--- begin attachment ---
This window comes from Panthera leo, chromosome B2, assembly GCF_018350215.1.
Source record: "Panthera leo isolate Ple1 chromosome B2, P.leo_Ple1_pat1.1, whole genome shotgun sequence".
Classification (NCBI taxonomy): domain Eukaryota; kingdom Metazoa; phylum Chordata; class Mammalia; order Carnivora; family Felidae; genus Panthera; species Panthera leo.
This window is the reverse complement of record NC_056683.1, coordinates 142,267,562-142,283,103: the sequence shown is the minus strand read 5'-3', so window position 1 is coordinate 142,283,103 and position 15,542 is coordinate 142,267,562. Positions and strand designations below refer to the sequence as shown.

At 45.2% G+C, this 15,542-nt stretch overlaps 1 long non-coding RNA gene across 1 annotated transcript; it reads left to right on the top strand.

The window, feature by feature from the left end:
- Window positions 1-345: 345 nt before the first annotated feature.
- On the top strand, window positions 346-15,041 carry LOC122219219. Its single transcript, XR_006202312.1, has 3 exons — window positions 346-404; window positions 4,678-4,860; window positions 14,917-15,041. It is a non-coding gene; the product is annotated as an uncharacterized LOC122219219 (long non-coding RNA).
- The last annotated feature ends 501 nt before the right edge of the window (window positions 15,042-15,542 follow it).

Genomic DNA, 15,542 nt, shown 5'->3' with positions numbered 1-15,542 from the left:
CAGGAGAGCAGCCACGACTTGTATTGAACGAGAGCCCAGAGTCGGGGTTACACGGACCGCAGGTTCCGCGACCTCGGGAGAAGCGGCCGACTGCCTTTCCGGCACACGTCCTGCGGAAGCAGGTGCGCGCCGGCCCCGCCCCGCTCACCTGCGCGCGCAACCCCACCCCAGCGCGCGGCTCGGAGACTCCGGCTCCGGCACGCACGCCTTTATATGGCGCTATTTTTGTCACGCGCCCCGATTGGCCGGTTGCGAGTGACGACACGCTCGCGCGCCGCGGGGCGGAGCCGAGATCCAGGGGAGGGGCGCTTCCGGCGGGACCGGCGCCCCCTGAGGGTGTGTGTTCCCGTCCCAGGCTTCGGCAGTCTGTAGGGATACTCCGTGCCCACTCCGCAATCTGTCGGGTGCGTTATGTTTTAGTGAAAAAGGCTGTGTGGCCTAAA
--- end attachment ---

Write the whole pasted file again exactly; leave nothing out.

This window comes from Panthera leo, chromosome B2, assembly GCF_018350215.1.
Source record: "Panthera leo isolate Ple1 chromosome B2, P.leo_Ple1_pat1.1, whole genome shotgun sequence".
Classification (NCBI taxonomy): domain Eukaryota; kingdom Metazoa; phylum Chordata; class Mammalia; order Carnivora; family Felidae; genus Panthera; species Panthera leo.
This window is the reverse complement of record NC_056683.1, coordinates 142,267,562-142,283,103: the sequence shown is the minus strand read 5'-3', so window position 1 is coordinate 142,283,103 and position 15,542 is coordinate 142,267,562. Positions and strand designations below refer to the sequence as shown.

At 45.2% G+C, this 15,542-nt stretch overlaps 1 long non-coding RNA gene across 1 annotated transcript; it reads left to right on the top strand.

The window, feature by feature from the left end:
- Window positions 1-345: 345 nt before the first annotated feature.
- On the top strand, window positions 346-15,041 carry LOC122219219. Its single transcript, XR_006202312.1, has 3 exons — window positions 346-404; window positions 4,678-4,860; window positions 14,917-15,041. It is a non-coding gene; the product is annotated as an uncharacterized LOC122219219 (long non-coding RNA).
- The last annotated feature ends 501 nt before the right edge of the window (window positions 15,042-15,542 follow it).

Genomic DNA, 15,542 nt, shown 5'->3' with positions numbered 1-15,542 from the left:
CAGGAGAGCAGCCACGACTTGTATTGAACGAGAGCCCAGAGTCGGGGTTACACGGACCGCAGGTTCCGCGACCTCGGGAGAAGCGGCCGACTGCCTTTCCGGCACACGTCCTGCGGAAGCAGGTGCGCGCCGGCCCCGCCCCGCTCACCTGCGCGCGCAACCCCACCCCAGCGCGCGGCTCGGAGACTCCGGCTCCGGCACGCACGCCTTTATATGGCGCTATTTTTGTCACGCGCCCCGATTGGCCGGTTGCGAGTGACGACACGCTCGCGCGCCGCGGGGCGGAGCCGAGATCCAGGGGAGGGGCGCTTCCGGCGGGACCGGCGCCCCCTGAGGGTGTGTGTTCCCGTCCCAGGCTTCGGCAGTCTGTAGGGATACTCCGTGCCCACTCCGCAATCTGTCGGGTGCGTTATGTTTTAGTGAAAAAGGCTGTGTGGCCTAAA